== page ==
Mercury Rising 鳯女

Politics, life, and other things that matter

Small government tyrants

Posted by Charles II on April 30, 2013

The state of Arizona has just told cities that they may not destroy guns purchased in gun buybacks (see here). They must sell them.

This is what “limited government” looks like when it’s run by the right. If they control the federal government, then they pre-empt the power of the states and of unions to rein in corporate power. If they control the states, then they pre-empt the power of the cities to govern themselves (and illegalize unions) and/or threaten to secede.

In other words, “limited government” really means tyranny administered by corporations and cranks.

10 Responses to “Small government tyrants”

  1. I think it’s past time “small government conservatives” joins the ranks of classic oxymorons. When today’s so-called conservatives are in charge, they turn into total control freaks, demanding access to the most private parts of your life, while quashing any and all requests for accountability on their part.

    They are, without a doubt, the worst people in the world.

    • Charles II said

      Mark, off-topic: I see that PW got you your weather forecast in the right sidebar. Can we have a round of applause for a very talented lady?

  2. And once again, it’s amazing that we have to rely on a non-US paper to tell us what’s happening in our own country.

    • Charles II said

      Excellent point, PW. I went and looked at the Arizona Republic and didn’t see anything (It’s up now). Looking at who is covering it, it’s mostly minor news sources. Chicago Trib, Christian Science Monitor and Politico are the highest on the food chain, with a couple of news blogs (Seattle P-I, Atlantic Wire, and NPR) and the Arizona dailies being the next rung. Added: I’m not sure that the Republic actually has really covered the story. They reported on the buyback, and mentioned the legislation, but they sure aren’t commenting on what should be a major, major story.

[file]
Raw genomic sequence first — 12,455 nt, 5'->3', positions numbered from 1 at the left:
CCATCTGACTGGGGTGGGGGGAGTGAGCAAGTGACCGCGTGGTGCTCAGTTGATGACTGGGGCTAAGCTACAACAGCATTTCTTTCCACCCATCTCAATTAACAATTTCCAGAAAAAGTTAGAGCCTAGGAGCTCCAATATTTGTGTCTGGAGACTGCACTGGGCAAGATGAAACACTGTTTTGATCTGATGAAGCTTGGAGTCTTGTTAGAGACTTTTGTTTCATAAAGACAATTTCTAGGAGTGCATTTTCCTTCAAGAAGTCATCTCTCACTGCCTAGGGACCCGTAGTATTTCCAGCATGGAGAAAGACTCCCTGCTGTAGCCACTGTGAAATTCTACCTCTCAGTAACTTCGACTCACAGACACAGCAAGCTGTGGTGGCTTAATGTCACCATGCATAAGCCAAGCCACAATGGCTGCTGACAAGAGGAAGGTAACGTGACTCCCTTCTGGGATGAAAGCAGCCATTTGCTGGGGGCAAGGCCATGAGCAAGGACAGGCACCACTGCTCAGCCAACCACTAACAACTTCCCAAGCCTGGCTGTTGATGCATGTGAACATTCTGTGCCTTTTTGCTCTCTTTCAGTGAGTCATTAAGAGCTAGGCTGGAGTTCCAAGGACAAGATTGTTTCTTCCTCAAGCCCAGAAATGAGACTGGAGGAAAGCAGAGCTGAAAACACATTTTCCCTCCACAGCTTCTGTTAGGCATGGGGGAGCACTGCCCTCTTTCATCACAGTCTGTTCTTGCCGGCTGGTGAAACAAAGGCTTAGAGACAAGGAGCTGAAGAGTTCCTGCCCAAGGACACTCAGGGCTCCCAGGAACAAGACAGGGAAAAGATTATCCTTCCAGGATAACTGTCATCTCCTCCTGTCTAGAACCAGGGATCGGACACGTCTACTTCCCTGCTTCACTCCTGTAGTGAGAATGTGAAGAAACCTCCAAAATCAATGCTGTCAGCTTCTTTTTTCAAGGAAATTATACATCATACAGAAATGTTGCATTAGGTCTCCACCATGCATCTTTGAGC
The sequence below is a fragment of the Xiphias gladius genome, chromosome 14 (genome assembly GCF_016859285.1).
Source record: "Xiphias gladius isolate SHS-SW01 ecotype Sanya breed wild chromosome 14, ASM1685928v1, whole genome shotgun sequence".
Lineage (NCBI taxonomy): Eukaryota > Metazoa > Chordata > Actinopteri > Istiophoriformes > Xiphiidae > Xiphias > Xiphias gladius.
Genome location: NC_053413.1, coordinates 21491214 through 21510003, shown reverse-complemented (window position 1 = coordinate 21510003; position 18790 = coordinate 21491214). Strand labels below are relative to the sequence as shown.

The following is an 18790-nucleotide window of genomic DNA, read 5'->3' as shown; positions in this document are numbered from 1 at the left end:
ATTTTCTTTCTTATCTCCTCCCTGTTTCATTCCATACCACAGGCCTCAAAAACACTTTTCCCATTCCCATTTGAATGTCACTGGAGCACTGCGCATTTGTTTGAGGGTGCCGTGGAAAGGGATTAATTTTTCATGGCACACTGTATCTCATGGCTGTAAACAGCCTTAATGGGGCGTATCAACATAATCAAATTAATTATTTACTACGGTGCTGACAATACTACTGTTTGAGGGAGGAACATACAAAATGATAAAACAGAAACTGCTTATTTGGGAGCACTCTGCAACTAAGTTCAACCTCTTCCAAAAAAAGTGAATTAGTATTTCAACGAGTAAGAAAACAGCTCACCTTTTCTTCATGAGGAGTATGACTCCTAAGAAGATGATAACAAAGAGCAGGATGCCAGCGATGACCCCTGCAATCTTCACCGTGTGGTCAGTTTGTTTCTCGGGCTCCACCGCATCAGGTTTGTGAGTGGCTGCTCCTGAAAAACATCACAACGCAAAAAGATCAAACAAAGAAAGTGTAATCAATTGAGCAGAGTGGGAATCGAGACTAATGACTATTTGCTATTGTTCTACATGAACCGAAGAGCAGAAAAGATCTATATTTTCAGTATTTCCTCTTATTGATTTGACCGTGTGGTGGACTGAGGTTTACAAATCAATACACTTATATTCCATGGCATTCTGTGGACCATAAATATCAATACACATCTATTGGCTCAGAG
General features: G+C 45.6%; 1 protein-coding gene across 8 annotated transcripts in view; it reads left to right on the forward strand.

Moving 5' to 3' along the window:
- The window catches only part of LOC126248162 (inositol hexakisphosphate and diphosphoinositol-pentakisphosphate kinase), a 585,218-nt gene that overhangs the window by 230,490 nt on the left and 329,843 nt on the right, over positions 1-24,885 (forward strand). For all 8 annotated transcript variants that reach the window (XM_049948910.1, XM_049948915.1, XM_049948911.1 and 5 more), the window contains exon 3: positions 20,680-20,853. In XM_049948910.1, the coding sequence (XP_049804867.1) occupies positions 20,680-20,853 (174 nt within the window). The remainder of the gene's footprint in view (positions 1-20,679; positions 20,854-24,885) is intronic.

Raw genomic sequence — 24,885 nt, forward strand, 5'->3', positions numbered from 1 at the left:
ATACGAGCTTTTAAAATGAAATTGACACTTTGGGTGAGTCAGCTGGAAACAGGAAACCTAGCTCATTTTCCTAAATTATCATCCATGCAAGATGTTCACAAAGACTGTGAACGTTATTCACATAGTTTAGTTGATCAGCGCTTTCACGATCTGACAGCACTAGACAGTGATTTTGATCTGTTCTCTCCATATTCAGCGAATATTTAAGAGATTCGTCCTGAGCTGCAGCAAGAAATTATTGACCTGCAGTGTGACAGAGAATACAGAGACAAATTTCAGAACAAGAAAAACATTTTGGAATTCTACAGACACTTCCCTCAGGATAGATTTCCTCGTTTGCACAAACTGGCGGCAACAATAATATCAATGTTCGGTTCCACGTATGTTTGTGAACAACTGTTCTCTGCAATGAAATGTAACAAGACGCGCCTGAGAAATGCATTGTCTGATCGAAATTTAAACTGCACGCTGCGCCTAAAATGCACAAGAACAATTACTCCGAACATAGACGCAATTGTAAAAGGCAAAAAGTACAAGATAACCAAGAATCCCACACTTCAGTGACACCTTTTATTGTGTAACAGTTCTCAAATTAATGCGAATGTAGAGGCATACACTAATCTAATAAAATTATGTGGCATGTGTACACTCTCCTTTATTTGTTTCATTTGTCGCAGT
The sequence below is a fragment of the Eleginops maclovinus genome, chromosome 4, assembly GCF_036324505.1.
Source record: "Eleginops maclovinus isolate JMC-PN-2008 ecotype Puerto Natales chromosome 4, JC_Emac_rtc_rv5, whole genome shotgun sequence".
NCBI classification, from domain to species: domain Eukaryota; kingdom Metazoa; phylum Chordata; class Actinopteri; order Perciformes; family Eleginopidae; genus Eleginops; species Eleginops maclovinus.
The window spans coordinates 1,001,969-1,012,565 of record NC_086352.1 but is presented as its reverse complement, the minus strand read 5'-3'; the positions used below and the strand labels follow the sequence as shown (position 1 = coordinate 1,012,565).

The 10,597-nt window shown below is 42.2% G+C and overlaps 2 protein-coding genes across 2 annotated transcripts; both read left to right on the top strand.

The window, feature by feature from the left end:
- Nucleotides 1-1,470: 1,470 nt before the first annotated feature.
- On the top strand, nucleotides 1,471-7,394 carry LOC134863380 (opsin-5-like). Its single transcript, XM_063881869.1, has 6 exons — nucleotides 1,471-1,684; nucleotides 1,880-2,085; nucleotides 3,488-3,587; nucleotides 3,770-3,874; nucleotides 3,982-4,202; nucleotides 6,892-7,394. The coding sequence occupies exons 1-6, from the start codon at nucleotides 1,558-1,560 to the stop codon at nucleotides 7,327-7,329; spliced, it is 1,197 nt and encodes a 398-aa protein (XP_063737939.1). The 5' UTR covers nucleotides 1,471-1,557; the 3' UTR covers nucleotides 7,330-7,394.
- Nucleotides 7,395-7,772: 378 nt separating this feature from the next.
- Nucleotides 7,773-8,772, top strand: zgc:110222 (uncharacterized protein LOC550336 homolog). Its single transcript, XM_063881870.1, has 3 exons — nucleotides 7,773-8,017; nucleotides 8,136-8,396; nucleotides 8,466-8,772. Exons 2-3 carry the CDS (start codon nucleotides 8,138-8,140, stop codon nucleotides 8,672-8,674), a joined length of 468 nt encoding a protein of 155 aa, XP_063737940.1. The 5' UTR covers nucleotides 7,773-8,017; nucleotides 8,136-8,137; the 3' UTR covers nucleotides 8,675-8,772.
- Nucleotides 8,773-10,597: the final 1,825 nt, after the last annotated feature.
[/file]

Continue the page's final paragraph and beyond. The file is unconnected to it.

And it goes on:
By the way, good going on getting the clouds up!

  3. perfectlyGoodInk said

    Yeah, I don’t get why most libertarians focus solely on government power and not all sources of power. I think it’s the obsessiveness with coercion, even though there are many other forms of power.

    Anyway, I keep trying to post on Econbrowser and my comments always get stuck in moderation. I don’t really have the time to debate much, but do skim through the OECD paper that Stryker is complaining about. What it actually means by non-linearity is that sometimes there is a *positive* correlation between debt above 90% and growth. I can e-mail you the relevant quotes. Sorry for being off-topic here.

    • perfectlyGoodInk said

      Never mind!

    • Charles II said

      Thanks for the visit to MercRising and for the offer, PGI. But there’s no need to refute Stryker, since his basic argument is that we are all bad people because we accept the arguments of Paul Krugman over those of R&R.

      I have glanced through Egert and think it’s a good example of econometrics substituting for thought. Debt requires service to pay the interest, service requires taxes, and taxes reduce the fuel for growth. If debt/GDP gets high enough, at some point the cost of service exceeds the capacity to tax, and there is a breakdown: default or whatever.

      So, simple common sense suggests that, all things being equal, one would prefer to have little or no debt.

      The problem is that things are never equal. The decision to add debt is a choice.If a typical individual broke his leg and needed to borrow money to get the break set so he could get back to work, then it would be idiotic not to take on debt. If the same individual had a sudden hankering to buy a bottle of Henri IV Dudognon Heritage to go along with dinner, it would be idiotic to take on debt to do so.

      Governments have the same sort of decisions to make. This country has chosen to let the skills of good workers deteriorate, education languish, infrastructure decay, and firms go out of business rather than take on debt (or tax the rich).

      Until econometric models begin from this sort of understanding, they will mix apples with oranges and pears and try to draw a correlation line between them.

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